Decide means ‘to cut away’
De-cision, similar to in-cision. A surgeon cuts into, a decision maker cuts away)
You have to go all in on a decision. You have to commit.
You grit your teeth, decide and then you swipe everything else off the table to leave the winning option. You’ve cut away all else and here you are with your decision. You did it.
Stepping out of the hypothetical for a sec, how does the idea of that make you feel in this moment? No right or wrong. Just observation.
Now let’s rewind until all of the options are back on the table. This time you are invited to choose; to select the option that feels inspiring, curiosity-inducing and in alignment with your wants and interests now. Like, right now! Not for 6 months or 6 years, or even 6 hours down the line. Right now. What would you like to choose? Perhaps you notice some of those pesky Shoulds and stories arise…
- commitment is better or more important
- ‘knowing’ what’s to come from the choice makes an option more valid and worthy of selection (which is decision not choice)
- (Insert yours here)
But you breathe (plus you notice no-one is rushing you) and you calm the volume and intensity of those voices if they arise and you choose an option.
WHOA there on any swiping!
This is where choice is different. All the other options stay where they are. You pick up your choice and off you pop, feeling your way with it, channeling your curiosity and interest in it, away from the table and away from comparison.
“Ok, but what happens if I want to change my mind?” Great question, unattributed voice that’s useful for the progression of the piece.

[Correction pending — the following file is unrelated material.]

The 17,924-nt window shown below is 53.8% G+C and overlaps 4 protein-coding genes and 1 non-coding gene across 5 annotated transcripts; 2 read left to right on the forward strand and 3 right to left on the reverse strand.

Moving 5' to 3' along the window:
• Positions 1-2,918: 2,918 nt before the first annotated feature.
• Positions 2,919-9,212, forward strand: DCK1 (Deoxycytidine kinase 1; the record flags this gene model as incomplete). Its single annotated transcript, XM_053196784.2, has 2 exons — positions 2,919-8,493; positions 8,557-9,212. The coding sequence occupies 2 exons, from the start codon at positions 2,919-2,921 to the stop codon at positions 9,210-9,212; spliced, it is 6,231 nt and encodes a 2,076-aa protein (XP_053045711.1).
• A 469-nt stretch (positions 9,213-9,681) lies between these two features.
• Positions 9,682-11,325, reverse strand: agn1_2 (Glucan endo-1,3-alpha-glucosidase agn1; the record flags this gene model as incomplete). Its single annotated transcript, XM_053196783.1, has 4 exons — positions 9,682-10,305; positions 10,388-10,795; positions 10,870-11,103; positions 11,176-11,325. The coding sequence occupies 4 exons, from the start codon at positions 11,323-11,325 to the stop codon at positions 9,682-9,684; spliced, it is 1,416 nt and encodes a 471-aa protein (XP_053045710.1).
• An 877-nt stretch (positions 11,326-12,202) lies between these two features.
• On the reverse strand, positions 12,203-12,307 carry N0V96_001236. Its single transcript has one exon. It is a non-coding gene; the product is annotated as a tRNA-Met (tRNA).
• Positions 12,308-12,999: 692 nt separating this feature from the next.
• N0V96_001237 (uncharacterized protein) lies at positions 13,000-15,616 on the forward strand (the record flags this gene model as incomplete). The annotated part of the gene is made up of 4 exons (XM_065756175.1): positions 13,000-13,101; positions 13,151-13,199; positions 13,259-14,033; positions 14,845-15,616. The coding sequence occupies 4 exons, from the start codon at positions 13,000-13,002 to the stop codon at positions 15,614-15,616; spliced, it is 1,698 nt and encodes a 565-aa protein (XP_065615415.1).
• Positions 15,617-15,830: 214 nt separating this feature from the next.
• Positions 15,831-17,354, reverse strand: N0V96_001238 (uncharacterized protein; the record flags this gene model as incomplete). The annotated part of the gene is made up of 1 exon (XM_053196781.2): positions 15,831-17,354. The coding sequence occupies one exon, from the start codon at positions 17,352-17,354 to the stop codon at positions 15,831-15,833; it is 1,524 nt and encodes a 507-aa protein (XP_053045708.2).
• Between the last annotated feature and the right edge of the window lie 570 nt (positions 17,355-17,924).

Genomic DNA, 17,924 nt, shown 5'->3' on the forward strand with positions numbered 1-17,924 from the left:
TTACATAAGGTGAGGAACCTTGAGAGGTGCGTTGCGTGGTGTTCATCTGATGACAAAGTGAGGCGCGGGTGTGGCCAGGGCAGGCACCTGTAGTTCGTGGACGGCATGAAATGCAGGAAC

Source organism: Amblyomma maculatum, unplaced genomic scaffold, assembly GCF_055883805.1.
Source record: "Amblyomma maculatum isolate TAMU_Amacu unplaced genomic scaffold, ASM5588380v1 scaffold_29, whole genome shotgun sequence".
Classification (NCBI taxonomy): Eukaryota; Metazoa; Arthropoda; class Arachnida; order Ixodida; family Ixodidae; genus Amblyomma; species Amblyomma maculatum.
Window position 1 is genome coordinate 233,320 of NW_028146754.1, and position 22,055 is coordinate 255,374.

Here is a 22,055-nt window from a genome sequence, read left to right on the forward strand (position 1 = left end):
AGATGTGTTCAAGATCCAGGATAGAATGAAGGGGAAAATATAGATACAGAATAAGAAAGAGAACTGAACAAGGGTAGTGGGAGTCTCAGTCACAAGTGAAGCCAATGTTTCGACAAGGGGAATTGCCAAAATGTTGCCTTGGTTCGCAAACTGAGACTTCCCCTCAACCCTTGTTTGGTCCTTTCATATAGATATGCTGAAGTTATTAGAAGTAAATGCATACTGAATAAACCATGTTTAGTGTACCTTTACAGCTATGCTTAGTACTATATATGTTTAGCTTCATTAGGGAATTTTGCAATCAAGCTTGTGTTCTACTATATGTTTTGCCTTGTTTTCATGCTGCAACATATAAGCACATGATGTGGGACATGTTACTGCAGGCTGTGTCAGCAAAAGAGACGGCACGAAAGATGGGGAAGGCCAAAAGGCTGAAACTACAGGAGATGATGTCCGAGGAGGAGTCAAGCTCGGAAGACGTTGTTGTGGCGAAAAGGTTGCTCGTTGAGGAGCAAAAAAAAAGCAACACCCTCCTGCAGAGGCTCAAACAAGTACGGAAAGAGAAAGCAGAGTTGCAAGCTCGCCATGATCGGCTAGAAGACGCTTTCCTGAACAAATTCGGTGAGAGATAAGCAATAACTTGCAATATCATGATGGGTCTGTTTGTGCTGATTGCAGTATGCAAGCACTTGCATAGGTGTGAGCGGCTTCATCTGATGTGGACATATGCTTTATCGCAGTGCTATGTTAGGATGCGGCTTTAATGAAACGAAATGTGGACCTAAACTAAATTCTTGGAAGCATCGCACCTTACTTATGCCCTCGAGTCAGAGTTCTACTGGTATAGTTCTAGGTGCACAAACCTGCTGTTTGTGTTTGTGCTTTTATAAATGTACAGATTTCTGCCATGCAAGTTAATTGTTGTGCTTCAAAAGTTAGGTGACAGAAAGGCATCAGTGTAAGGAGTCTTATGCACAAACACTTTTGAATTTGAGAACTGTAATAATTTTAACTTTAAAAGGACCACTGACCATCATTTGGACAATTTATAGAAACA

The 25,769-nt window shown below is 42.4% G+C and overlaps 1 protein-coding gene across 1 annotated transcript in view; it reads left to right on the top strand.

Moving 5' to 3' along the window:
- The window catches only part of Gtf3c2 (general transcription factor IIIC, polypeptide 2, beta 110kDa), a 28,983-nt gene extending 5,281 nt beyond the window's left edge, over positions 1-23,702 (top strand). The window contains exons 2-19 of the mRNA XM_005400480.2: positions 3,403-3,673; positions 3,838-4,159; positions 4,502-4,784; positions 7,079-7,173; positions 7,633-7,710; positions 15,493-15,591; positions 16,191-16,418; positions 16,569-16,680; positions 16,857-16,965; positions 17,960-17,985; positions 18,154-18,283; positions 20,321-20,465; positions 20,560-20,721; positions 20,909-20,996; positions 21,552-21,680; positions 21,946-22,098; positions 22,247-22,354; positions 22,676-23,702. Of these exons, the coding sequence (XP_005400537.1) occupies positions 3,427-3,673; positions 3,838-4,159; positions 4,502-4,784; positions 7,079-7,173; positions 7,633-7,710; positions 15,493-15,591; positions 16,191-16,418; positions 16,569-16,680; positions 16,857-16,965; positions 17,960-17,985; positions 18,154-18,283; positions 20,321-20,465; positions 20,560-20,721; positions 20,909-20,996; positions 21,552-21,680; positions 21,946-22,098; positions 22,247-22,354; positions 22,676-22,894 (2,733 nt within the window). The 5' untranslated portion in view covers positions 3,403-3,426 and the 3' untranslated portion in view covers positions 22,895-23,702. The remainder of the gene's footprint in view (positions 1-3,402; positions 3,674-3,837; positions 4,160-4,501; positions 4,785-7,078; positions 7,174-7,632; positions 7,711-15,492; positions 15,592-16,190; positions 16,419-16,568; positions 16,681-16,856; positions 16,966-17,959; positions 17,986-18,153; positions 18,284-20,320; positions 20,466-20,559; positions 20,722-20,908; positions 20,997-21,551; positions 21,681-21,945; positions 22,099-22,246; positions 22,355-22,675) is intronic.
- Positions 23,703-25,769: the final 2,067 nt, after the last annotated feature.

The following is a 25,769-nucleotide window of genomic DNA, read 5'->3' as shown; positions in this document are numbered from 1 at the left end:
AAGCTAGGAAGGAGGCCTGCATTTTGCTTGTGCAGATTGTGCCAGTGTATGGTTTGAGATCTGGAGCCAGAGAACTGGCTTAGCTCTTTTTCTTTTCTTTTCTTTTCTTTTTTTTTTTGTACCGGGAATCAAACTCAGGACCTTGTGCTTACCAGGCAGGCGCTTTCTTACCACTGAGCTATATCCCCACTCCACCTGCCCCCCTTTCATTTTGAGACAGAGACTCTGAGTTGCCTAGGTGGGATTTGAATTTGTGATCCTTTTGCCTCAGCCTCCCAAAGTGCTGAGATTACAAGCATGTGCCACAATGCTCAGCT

This is the important part, and the significant difference between deciding and choosing. With decision, you’ve made a commitment. You said that was ‘the one’; people thought they knew you and now you run the risk of having to tell them you want something different (which we are taught means you must have lied about who you are). Shoulds and stories spot their chance to come out and play; the stories of why change is not ok, and something to be feared. Plus, you look around and all the other options are strewn all over the floor. It’s going to take a whole heap of energy just to put it all back on the table to decide again. No-one has time or energy for that, right? It’s easier to stick with what you decided upon and find a way of coping. Or is it?
If you want to change your choice, you return to the table. You place the choice back where it was and you get to choose something else. You may find that simply by returning the choice to the table and asking yourself, “What choice do I want to make in this moment?” that you choose that thing again; this is absolutely ok because we are not making the choice based on any external expectations. Context and reconnection is an important part of conscious choice. By placing it back we see it in relation to the other options and, therefore, get to see it as a new thing again instead of something we have already used and therefore as something that cannot surprise us.
To me, choice is a way of lowering the stakes, whereas decision is all about heightening them.
Choice asks, “What does your next step look like?” Decision asks, “What does your final step look like?”
Either way, you need to make a step. Regardless of whether you choose it or decide it, you are enough. And you ALWAYS get to change your mind if you feel called to.
Much ginger love 🧡